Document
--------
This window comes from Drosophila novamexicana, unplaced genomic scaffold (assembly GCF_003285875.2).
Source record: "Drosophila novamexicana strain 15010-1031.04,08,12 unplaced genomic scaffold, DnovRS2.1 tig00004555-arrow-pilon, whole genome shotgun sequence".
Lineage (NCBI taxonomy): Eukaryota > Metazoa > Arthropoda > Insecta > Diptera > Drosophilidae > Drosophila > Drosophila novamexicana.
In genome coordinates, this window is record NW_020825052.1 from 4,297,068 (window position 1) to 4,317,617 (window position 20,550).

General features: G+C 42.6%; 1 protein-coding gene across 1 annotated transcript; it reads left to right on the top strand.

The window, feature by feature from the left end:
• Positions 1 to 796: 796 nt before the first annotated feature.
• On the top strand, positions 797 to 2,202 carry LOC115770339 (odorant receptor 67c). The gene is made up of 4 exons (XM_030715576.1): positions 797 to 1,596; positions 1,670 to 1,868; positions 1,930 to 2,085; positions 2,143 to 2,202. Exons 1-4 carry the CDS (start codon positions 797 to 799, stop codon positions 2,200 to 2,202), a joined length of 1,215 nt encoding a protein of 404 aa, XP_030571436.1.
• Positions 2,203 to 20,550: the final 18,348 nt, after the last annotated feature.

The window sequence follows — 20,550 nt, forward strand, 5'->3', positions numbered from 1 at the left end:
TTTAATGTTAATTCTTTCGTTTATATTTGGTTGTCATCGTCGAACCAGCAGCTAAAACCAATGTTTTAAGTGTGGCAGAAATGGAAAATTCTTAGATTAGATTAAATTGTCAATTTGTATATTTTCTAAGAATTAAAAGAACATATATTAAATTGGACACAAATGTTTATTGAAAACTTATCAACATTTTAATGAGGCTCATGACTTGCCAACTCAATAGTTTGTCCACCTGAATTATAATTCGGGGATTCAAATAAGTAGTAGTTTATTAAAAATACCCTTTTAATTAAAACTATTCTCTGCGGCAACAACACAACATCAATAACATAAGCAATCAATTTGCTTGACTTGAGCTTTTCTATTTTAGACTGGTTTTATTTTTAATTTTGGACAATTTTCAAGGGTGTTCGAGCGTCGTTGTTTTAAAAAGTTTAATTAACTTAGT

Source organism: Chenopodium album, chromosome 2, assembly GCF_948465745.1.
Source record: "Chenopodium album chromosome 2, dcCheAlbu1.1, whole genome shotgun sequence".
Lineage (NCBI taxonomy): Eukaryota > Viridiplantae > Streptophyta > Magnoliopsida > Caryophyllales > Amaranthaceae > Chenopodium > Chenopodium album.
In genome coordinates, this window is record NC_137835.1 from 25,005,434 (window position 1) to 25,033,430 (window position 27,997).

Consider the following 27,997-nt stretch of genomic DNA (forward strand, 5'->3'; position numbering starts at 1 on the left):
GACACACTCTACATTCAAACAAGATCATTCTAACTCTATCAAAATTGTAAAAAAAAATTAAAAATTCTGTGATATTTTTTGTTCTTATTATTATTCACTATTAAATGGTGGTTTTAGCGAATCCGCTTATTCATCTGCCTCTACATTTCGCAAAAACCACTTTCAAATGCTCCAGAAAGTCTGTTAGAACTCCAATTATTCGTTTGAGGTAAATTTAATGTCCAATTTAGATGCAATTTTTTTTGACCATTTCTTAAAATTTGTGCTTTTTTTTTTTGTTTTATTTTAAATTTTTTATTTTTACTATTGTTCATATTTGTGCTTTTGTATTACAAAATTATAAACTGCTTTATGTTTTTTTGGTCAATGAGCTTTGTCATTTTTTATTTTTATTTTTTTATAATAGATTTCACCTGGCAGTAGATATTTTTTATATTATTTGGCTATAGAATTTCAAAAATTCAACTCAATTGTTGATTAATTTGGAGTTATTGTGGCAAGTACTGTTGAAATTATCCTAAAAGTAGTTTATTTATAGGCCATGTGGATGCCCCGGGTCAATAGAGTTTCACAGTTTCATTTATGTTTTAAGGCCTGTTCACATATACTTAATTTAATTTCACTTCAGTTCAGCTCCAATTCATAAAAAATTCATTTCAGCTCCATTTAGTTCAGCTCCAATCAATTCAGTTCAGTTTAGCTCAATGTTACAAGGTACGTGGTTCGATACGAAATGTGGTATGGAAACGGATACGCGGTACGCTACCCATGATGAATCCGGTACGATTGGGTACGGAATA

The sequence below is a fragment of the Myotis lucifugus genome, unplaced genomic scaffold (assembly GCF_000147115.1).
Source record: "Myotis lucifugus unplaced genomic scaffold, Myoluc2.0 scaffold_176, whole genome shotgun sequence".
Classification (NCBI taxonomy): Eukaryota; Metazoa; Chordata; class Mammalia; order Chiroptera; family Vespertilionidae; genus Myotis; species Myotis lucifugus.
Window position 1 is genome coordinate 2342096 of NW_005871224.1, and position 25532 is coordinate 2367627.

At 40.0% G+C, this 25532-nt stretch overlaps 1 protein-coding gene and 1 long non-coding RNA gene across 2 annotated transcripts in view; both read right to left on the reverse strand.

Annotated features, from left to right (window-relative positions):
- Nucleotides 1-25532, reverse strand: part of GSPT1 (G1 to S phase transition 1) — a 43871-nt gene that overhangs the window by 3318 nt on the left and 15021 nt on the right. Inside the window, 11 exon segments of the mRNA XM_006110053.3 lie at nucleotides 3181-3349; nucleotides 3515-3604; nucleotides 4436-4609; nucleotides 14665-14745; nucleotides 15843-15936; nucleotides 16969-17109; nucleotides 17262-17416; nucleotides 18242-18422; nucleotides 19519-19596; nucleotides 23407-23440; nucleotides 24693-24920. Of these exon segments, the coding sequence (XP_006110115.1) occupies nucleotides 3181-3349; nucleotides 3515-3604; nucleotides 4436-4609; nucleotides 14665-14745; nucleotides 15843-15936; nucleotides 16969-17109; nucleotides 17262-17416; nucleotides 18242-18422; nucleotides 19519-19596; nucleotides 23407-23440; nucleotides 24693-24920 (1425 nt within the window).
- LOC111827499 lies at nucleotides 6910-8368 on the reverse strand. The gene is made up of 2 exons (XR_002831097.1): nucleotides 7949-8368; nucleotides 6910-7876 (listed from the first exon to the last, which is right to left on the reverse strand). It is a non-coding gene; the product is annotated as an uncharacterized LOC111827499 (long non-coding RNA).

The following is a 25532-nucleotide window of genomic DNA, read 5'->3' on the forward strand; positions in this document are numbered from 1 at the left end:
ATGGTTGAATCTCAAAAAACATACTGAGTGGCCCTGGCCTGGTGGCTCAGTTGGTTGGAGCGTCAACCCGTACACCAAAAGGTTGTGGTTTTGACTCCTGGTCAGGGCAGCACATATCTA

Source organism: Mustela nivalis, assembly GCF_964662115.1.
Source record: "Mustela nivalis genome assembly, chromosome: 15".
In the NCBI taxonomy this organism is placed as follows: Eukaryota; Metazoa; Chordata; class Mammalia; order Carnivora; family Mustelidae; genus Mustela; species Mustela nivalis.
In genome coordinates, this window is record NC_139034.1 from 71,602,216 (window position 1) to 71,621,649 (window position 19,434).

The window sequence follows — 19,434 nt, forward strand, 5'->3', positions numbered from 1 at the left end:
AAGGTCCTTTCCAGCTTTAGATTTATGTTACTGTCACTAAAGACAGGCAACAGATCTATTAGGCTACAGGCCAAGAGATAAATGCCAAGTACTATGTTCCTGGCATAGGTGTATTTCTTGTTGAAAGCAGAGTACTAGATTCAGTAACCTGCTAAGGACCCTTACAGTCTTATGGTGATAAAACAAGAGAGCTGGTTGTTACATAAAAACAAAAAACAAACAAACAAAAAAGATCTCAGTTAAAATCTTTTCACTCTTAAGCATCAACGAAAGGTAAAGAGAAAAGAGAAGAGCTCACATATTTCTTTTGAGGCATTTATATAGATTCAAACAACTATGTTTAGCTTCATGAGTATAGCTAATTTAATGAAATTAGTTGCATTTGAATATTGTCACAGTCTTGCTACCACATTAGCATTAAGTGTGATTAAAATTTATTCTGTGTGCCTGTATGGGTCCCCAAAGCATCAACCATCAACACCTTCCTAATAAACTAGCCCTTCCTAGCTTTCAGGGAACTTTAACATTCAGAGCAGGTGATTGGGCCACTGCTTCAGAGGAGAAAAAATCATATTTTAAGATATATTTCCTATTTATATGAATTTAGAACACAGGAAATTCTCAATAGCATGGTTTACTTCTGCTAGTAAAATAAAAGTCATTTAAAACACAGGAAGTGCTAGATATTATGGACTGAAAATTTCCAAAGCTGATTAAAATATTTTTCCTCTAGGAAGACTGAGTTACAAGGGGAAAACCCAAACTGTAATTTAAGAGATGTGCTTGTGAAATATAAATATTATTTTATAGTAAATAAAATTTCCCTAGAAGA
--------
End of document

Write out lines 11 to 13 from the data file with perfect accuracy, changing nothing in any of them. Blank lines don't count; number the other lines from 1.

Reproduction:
TTTAATGTTAATTCTTTCGTTTATATTTGGTTGTCATCGTCGAACCAGCAGCTAAAACCAATGTTTTAAGTGTGGCAGAAATGGAAAATTCTTAGATTAGATTAAATTGTCAATTTGTATATTTTCTAAGAATTAAAAGAACATATATTAAATTGGACACAAATGTTTATTGAAAACTTATCAACATTTTAATGAGGCTCATGACTTGCCAACTCAATAGTTTGTCCACCTGAATTATAATTCGGGGATTCAAATAAGTAGTAGTTTATTAAAAATACCCTTTTAATTAAAACTATTCTCTGCGGCAACAACACAACATCAATAACATAAGCAATCAATTTGCTTGACTTGAGCTTTTCTATTTTAGACTGGTTTTATTTTTAATTTTGGACAATTTTCAAGGGTGTTCGAGCGTCGTTGTTTTAAAAAGTTTAATTAACTTAGT

Source organism: Chenopodium album, chromosome 2, assembly GCF_948465745.1.
Source record: "Chenopodium album chromosome 2, dcCheAlbu1.1, whole genome shotgun sequence".